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Pensions and Benefits

Questions & Answers

For additional information view Prudential's Long Term Care Audio Presentation
(Runs 16 minutes, 35 seconds)

Note: The Long Term Care Insurance Plan was closed to new members as of August 1, 2012.


  1. What is long term care?
  2. Isn't long term care insurance just for the elderly?
  3. What conditions may lead to a need for long term care?
  4. Who provides long term care?
  5. Isn't most long term care delivered in a nursing home?
  6. Doesn't my group health insurance plan and Medicare cover the cost of long term care?
  7. What about Medicaid?
  8. What does the long term care insurance plan for State employees and retirees cover?
  9. Isn't long term care insurance very expensive?
  10. If I need long term care I will not want to be placed in a nursing home. Can I avoid being placed in one?
  11. Who was eligible to enroll in the plan?
  12. Which relatives were eligible?
  13. Were employees of local governmental entities and boards of education able to enroll in the plan?
  14. How are premiums be paid?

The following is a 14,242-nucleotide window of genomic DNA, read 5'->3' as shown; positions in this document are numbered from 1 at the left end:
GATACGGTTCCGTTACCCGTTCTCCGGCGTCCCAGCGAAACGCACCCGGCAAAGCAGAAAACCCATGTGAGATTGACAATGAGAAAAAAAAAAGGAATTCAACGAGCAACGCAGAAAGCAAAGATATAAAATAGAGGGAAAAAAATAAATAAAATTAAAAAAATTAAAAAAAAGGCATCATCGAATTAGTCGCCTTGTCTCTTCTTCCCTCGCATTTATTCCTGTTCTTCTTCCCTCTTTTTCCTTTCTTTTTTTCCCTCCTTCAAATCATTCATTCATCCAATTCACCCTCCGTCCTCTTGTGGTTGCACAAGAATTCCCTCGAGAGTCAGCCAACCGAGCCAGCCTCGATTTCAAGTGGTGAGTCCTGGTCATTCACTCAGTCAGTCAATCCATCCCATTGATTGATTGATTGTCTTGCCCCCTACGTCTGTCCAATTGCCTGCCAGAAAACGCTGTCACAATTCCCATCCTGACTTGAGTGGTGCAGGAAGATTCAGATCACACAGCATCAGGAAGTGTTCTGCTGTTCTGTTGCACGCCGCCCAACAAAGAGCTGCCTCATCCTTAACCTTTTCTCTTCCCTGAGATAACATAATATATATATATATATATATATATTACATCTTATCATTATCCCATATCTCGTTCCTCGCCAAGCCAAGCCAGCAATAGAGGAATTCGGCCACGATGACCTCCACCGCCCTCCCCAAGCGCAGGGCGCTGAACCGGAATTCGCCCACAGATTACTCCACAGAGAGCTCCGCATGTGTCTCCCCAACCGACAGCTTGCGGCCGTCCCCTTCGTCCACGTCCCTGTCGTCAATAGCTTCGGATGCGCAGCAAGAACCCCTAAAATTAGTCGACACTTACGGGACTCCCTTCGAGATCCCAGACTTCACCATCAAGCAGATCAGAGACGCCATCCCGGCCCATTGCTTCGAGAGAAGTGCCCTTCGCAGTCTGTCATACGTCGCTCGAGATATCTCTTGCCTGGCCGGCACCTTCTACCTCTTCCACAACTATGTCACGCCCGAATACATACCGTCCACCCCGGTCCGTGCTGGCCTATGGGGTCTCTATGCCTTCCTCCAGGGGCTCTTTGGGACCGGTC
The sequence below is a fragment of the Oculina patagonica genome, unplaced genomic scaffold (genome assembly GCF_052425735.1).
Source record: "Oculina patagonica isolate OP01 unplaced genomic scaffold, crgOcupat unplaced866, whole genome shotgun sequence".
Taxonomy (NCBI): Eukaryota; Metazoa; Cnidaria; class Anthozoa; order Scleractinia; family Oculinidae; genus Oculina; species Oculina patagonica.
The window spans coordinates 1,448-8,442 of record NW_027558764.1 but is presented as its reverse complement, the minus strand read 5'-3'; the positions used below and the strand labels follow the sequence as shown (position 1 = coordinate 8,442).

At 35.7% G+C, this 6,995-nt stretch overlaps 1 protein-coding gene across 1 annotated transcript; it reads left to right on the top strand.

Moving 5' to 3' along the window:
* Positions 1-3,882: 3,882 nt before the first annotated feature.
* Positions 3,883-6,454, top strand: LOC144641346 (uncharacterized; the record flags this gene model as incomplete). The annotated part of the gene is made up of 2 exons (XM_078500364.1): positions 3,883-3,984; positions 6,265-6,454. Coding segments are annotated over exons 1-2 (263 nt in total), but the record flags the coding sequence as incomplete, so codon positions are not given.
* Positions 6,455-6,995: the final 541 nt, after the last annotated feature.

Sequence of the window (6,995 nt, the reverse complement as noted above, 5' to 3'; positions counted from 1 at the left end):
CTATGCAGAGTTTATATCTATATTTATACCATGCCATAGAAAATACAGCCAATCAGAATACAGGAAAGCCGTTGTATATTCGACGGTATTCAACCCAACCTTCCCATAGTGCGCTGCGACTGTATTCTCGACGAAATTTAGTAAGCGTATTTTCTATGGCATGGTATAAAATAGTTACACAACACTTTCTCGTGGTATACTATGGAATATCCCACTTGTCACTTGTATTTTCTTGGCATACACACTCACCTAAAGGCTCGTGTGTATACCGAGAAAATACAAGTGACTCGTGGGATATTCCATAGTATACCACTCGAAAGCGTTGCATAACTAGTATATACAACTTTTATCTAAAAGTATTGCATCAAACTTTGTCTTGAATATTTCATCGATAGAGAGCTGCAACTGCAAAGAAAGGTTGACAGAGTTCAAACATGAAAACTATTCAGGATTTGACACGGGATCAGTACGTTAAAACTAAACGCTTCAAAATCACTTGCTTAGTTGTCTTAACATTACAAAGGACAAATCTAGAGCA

15. Will I be able to change my coverage should my circumstances change?
  16. What happens if I stop paying my premium or drop my coverage?
  17. Will I have to have a medical examination?
  18. If I terminate my employment with the State or one of its colleges or universities, will my coverage terminate?
  19. If an insured active employee or retiree employee or retiree predeceases any other covered related person, what happens to the coverage of the relative?
  20. Does the plan pay for my long term care expenses regardless of where I live?
  21. How can I receive information describing the plan?
  22. When can I enroll in the Plan?

1. What is long term care?

Individuals need long-term care when a chronic condition, trauma, or illness limits their ability to carry out basic self-care tasks, called activities of daily living (ADLs), (such as bathing, dressing or eating), or instrumental activities of daily living (IADLs) (such as household chores, meal preparation or managing money).

Long term care comprises a broad range of services provided to persons of all ages who have lost their ability to function independently because of a physical or mental impairment.  Long-term care differs from other types of health care in that its goal is not to cure an illness, but to allow an individual to attain and maintain an optimal level of functioning.